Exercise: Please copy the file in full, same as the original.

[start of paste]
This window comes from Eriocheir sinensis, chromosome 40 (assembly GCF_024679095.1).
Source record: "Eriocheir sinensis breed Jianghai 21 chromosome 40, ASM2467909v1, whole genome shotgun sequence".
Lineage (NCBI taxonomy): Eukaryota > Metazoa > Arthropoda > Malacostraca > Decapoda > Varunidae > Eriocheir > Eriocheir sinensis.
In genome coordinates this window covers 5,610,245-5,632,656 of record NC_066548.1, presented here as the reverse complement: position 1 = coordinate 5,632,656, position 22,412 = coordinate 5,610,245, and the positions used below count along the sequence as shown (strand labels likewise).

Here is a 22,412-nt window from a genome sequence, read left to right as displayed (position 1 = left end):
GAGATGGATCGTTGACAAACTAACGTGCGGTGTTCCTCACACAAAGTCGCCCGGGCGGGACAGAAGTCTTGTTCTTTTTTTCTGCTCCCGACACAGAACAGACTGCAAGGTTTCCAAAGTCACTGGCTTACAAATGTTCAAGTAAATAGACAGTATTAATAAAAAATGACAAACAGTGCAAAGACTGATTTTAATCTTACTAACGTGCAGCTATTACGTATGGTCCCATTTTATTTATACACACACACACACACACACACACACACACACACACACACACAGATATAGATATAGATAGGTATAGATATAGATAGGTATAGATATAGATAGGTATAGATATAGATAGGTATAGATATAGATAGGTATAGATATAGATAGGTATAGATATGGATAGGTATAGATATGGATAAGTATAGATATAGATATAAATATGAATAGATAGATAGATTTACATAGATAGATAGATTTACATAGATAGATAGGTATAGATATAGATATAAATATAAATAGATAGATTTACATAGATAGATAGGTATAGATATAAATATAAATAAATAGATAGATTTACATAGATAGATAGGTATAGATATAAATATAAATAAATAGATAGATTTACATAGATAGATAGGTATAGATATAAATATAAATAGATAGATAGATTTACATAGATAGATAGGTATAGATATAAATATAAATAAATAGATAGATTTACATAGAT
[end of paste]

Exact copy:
This window comes from Eriocheir sinensis, chromosome 40 (assembly GCF_024679095.1).
Source record: "Eriocheir sinensis breed Jianghai 21 chromosome 40, ASM2467909v1, whole genome shotgun sequence".
Lineage (NCBI taxonomy): Eukaryota > Metazoa > Arthropoda > Malacostraca > Decapoda > Varunidae > Eriocheir > Eriocheir sinensis.
In genome coordinates this window covers 5,610,245-5,632,656 of record NC_066548.1, presented here as the reverse complement: position 1 = coordinate 5,632,656, position 22,412 = coordinate 5,610,245, and the positions used below count along the sequence as shown (strand labels likewise).

Here is a 22,412-nt window from a genome sequence, read left to right as displayed (position 1 = left end):
GAGATGGATCGTTGACAAACTAACGTGCGGTGTTCCTCACACAAAGTCGCCCGGGCGGGACAGAAGTCTTGTTCTTTTTTTCTGCTCCCGACACAGAACAGACTGCAAGGTTTCCAAAGTCACTGGCTTACAAATGTTCAAGTAAATAGACAGTATTAATAAAAAATGACAAACAGTGCAAAGACTGATTTTAATCTTACTAACGTGCAGCTATTACGTATGGTCCCATTTTATTTATACACACACACACACACACACACACACACACACACACACACACAGATATAGATATAGATAGGTATAGATATAGATAGGTATAGATATAGATAGGTATAGATATAGATAGGTATAGATATAGATAGGTATAGATATAGATAGGTATAGATATGGATAGGTATAGATATGGATAAGTATAGATATAGATATAAATATGAATAGATAGATAGATTTACATAGATAGATAGATTTACATAGATAGATAGGTATAGATATAGATATAAATATAAATAGATAGATTTACATAGATAGATAGGTATAGATATAAATATAAATAAATAGATAGATTTACATAGATAGATAGGTATAGATATAAATATAAATAAATAGATAGATTTACATAGATAGATAGGTATAGATATAAATATAAATAGATAGATAGATTTACATAGATAGATAGGTATAGATATAAATATAAATAAATAGATAGATTTACATAGAT